Presenting a status report on the man power of health workers in Sierra Leone in the opening session of the intergovernmental commission at the foreign affairs ministry, Dr Patrick Robert from the health ministry said that, Sierra Leone is loosing qualified health workers at an alarming rate.
He added that, these personnel include mainly doctors and nurses who are leaving for better conditions of service either in the private sector within the country, or in overseas institutions.
Dr Robert, noted that, it is clear that the ministry of health and sanitation has gross shortage of trained manpower, and the situation has further been exacerbated, especially at this time, by an increase in demand for quality health care services.
A greater proportion of the few personnel in-post, he disclosed are concentrated in urban areas, particularly in Freetown, the Capital city of the country and this is mainly due, among other things, to lack of adequate staff accommodation in rural areas, partly as a result of the negative effect of a ten year brutal war, which devastated the very fabric of every institution in the country.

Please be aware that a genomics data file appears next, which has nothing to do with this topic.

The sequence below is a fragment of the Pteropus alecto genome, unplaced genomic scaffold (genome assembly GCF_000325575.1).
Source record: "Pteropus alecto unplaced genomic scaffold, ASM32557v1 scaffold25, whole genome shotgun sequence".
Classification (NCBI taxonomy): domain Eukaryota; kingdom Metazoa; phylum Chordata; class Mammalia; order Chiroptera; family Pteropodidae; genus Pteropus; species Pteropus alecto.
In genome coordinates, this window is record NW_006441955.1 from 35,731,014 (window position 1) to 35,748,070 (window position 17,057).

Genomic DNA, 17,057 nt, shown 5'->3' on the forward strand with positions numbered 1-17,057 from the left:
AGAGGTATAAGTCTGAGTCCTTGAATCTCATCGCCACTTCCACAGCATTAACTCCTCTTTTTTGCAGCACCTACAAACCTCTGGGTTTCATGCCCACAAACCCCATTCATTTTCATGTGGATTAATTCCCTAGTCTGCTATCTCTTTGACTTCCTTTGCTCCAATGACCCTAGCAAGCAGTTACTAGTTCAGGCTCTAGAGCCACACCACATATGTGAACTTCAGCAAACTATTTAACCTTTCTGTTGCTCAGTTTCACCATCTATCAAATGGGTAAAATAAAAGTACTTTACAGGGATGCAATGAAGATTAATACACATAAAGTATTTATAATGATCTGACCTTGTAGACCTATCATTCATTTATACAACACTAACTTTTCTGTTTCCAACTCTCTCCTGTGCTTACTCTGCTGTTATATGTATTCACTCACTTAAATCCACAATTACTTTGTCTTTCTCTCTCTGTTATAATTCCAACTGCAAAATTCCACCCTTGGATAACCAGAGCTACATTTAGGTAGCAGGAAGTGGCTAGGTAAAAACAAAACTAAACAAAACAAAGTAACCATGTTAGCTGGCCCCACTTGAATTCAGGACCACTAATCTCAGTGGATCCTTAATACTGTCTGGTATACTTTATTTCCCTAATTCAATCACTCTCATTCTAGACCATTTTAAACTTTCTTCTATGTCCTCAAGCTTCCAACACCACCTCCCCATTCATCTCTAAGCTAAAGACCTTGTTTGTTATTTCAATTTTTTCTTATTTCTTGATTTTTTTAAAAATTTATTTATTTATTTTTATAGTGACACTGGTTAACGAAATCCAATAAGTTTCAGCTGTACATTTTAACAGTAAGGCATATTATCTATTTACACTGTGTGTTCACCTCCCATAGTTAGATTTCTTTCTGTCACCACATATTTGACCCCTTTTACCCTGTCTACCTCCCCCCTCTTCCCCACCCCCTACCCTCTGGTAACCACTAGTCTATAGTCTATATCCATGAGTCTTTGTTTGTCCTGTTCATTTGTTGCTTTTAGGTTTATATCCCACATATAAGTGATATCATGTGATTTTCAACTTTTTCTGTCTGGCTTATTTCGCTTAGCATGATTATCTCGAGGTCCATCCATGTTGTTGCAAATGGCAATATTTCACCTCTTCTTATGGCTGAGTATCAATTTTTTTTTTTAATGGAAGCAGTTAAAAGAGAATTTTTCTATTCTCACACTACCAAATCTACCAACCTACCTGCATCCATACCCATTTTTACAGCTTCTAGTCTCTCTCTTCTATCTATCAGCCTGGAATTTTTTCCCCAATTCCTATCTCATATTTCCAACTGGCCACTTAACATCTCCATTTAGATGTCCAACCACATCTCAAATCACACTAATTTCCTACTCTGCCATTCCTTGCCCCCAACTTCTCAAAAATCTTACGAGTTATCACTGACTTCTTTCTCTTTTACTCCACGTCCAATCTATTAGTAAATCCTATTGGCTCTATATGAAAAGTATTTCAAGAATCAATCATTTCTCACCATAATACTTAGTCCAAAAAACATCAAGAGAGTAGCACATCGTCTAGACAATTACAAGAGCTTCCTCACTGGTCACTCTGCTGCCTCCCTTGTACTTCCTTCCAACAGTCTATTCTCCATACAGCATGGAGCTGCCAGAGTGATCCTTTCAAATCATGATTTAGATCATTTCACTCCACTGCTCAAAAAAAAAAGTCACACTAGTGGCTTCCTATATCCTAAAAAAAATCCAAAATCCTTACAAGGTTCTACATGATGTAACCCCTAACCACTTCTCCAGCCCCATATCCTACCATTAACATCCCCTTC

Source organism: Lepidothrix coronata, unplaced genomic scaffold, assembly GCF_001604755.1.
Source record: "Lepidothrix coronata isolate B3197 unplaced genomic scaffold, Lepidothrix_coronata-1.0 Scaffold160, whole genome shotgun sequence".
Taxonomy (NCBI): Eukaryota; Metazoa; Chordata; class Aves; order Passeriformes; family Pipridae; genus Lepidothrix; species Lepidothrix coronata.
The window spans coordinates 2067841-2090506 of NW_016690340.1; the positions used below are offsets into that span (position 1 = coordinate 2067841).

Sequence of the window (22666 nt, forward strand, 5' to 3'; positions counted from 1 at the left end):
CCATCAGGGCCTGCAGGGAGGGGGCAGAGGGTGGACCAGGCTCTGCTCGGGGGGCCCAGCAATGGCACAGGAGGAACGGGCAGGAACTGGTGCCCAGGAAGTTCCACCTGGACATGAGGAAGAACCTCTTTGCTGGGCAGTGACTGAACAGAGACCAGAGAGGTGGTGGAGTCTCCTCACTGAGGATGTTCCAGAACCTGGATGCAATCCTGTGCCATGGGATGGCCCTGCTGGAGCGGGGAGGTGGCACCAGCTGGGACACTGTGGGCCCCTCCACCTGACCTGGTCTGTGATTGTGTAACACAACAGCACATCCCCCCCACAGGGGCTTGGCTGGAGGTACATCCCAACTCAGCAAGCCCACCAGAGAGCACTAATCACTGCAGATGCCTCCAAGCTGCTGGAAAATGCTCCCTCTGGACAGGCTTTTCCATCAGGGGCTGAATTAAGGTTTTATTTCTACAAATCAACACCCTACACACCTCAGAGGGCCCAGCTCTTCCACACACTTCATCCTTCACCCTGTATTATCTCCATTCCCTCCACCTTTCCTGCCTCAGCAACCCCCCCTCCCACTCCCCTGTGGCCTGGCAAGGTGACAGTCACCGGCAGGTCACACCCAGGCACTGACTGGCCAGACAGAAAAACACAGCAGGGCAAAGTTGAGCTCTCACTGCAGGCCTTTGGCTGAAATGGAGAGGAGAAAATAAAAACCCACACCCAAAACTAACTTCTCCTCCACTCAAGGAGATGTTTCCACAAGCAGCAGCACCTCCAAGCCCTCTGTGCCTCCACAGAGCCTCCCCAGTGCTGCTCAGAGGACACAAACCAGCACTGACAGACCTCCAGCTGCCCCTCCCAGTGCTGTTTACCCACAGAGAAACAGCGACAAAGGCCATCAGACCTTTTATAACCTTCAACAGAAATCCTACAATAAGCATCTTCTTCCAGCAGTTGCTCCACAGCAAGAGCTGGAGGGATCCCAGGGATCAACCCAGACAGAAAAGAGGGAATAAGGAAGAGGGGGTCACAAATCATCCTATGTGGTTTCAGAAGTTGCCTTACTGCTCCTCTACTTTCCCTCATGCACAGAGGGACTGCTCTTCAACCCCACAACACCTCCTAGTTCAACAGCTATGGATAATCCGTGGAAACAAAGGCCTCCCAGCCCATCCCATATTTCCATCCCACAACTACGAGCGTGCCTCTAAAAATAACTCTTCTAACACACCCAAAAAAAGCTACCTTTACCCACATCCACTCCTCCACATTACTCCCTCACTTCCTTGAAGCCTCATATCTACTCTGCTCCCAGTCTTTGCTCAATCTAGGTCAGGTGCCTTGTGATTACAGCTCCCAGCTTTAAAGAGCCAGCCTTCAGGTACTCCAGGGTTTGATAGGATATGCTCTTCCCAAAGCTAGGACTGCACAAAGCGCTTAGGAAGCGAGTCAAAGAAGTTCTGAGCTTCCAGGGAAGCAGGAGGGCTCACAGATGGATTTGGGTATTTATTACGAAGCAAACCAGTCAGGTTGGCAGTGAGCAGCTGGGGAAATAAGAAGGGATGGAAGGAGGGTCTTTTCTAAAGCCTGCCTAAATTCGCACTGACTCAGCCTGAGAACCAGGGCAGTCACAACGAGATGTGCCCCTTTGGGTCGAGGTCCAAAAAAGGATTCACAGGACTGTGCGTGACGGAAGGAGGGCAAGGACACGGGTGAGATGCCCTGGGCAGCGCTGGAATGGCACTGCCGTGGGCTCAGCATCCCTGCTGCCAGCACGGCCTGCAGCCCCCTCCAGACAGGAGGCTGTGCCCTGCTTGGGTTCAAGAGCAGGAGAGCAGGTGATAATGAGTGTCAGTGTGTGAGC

He added that, health care, unlike some other services, is elaborately capital intensive and therefore, requires a heavy input of various resources, human as well as financial in order to enhance quality, efficiency and equitable provision of services.
Dr Robert maintained that, during a human resource data survey, it was clear that the health personnel, responsible for service delivery, at all levels of health, had more work load as it was clearly indicated by a target personnel population ratio.
He disclosed that the doctor population ratio in 2006-07 was one doctor for every 78,125 Sierra Leoneans (1:78,125.)